Boy with rare skin condition gets to live his dream of hugging a husky thanks to a charity backed by the Mail’s Quids for Kids campaign.
- Oakley Orange was diagnosed with Stevens-Johnson syndrome at the age of 7
- He spent five weeks in an induced coma and a further three in intensive care
- Make-A-Wish Foundation UK helped make his touch recovery a little better
- Thanks to the charity Oakley was granted his wish of riding with real husky dogs
Until he was seven, Oakley Orange was a happy go lucky chap, always playing on his bike or trying to make people laugh with his cuddly toy husky dog Isabella.
‘Everyone loved him,’ says his mother Lorraine. ‘If he could put a smile on your face, he was happy.’
Oakley was finally growing out of his childhood asthma and life felt brilliant for the whole family. ‘And then,’ says Lorraine, ‘the world was turned upside down.
During the summer of 2013 Oakley became floppy and lacking in energy. He spent hours cuddled up with Isabella on the sofa and developed tremors down his right side.
Assuming it was the beginning of epilepsy, doctors gave him an anticonvulsant drug called carbamazepine. And things spiralled.
A rash developed on his face and down his chest. His temperature shot up. Then his face and lips started peeling, golf ball-sized blisters started forming and, as he arrived in hospital, the top layer of skin on his back started sliding off.
By the time doctors diagnosed Stevens-Johnson syndrome – which causes the skin to burn from the inside from a toxic reaction to medication – his internal organs were starting to fail.
Oakley, who lost so much skin he was treated as a burns victim, spent five weeks in an induced coma on a life support machine and a further three weeks in intensive care.
Isabella was always by his side until Oakley left hospital in February 2014. And though the road to recovery has been hard it was made easier by the charity Make-A-Wish Foundation UK which arranges incredible experiences for very ill youngsters.
That year Oakley was asked to choose his One True Wish – and there was never any doubt. ‘He wanted to see the northern lights and ride with real husky dogs,’ says Lorraine. ‘And that’s what he did.’ With his whole family.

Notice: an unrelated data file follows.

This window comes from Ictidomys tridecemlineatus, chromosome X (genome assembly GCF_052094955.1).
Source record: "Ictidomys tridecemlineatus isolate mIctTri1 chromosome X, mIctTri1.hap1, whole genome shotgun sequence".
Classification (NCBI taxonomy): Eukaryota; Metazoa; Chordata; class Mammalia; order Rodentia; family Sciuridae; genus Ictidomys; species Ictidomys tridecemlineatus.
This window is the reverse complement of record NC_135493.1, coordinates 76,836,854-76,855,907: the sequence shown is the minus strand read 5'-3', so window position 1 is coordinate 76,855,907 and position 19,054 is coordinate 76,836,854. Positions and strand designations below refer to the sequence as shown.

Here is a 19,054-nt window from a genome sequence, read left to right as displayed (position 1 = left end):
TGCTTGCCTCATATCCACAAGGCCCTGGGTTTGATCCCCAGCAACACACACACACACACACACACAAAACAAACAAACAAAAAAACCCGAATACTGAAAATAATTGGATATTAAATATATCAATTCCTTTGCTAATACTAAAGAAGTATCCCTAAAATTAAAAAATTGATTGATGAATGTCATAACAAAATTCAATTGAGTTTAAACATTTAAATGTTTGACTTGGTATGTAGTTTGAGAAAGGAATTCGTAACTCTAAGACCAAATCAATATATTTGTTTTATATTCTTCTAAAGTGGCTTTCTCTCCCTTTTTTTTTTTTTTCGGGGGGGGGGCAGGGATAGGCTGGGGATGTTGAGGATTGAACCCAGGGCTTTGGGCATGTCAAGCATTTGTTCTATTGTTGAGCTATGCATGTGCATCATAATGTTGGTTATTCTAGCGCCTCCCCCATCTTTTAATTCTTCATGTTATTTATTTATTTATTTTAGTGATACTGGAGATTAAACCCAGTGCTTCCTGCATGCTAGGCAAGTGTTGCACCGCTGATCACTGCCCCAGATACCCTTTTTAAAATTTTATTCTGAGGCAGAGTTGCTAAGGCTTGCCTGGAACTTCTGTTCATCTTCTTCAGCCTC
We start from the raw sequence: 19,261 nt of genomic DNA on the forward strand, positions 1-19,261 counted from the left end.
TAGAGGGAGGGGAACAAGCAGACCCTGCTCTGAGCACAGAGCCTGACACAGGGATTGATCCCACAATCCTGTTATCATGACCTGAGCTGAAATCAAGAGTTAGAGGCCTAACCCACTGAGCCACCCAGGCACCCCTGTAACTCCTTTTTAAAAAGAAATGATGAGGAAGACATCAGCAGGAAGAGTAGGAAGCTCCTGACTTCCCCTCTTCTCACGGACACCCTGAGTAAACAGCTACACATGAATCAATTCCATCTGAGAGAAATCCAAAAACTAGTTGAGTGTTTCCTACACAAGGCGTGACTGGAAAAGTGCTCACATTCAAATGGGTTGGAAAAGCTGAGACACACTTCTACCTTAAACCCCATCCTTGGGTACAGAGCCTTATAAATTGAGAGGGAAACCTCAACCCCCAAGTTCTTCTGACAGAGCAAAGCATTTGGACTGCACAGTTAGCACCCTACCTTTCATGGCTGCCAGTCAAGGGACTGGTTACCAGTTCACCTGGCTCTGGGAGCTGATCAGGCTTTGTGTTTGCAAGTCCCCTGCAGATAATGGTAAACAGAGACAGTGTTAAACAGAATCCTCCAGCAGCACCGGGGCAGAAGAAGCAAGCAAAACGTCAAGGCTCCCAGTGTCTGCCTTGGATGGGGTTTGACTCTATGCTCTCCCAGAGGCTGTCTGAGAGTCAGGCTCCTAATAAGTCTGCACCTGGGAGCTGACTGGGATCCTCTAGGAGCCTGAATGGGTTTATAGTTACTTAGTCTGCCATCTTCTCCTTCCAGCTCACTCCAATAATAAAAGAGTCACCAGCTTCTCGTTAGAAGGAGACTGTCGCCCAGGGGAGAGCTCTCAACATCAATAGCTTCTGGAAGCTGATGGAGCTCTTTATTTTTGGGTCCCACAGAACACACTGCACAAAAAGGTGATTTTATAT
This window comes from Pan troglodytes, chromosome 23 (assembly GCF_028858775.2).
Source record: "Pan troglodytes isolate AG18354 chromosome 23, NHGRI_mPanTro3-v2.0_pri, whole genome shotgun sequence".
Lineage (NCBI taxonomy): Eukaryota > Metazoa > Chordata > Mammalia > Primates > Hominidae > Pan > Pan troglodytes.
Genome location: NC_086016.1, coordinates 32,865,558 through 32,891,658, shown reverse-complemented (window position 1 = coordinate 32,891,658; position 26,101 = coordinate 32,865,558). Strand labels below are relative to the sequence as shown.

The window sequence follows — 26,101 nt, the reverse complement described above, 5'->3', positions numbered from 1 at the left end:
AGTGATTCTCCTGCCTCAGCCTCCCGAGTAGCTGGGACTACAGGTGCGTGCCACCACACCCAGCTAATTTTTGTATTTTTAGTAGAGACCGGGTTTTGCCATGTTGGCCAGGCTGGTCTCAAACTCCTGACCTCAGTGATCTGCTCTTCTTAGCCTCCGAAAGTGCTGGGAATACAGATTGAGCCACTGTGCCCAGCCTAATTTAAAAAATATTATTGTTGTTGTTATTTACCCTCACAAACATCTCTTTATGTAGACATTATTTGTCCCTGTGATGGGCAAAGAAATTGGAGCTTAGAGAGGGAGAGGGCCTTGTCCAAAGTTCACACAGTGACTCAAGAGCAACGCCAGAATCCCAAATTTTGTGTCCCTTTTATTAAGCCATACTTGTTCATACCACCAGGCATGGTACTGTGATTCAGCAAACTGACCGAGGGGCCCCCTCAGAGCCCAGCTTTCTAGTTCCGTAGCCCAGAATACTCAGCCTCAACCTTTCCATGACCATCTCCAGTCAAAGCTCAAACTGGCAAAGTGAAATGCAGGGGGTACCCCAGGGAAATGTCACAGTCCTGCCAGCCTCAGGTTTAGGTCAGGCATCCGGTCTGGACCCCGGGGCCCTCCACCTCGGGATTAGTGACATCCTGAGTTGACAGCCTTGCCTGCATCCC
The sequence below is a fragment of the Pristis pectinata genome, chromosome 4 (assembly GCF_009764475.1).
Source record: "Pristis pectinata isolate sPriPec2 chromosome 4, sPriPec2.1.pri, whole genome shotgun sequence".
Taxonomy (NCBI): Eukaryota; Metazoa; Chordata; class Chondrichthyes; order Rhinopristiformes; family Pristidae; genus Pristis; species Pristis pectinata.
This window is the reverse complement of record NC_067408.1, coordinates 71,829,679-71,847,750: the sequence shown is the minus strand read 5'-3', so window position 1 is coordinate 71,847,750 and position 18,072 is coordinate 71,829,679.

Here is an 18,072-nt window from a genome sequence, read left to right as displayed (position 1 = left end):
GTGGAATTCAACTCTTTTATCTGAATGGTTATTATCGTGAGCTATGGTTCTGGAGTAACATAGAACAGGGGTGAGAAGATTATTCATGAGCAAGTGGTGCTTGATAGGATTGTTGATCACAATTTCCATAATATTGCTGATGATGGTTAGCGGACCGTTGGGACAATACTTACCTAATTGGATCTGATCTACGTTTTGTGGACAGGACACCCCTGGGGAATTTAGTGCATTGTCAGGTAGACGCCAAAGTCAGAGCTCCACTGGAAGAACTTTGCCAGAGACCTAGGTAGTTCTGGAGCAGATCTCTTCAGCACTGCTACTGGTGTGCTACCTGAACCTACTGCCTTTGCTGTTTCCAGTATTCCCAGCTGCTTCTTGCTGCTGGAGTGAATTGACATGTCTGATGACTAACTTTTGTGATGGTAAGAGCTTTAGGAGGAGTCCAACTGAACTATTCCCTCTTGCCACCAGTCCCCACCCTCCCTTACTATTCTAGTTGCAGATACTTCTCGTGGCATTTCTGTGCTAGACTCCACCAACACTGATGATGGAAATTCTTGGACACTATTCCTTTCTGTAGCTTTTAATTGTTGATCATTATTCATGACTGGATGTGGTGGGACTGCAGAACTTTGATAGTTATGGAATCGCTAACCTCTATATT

‘It was amazing – so peaceful in a beautiful hotel in Norway,’ says Lorraine. ‘He still talks about it all the time – he can’t get over meeting real huskies!’
Dream come true: Oakley makes friends with a husky in Norway
Now the Mail is asking readers to donate their old pound coins – which ceased to be legal tender this week – to our Quids for Kids appeal and make more dreams come true, arranged through Make-A-Wish, for seriously ill children this Christmas.
Like so many children helped by the charity Oakley’s illness came out of the blue, upturning family life for him, his parents Lorraine and Stephen, and his four siblings. Lorraine moved into Broomfield Hospital – a specialist burns unit – in Chelmsford, Essex, with Oakley, a 100-mile round trip from home in Kent, while Stephen looked after the other children.
When Oakley finally came home in 2014 he was unrecognisable. He had lost all his hair, his fingernails, part of his toes and was covered in dressings. But underneath he was the same boy.
Oakley will spend his life wrestling with the implications of his toxic reaction although he never complains. But the wish meant everything to his family who cannot thank Make-A-Wish enough for making his dream come true.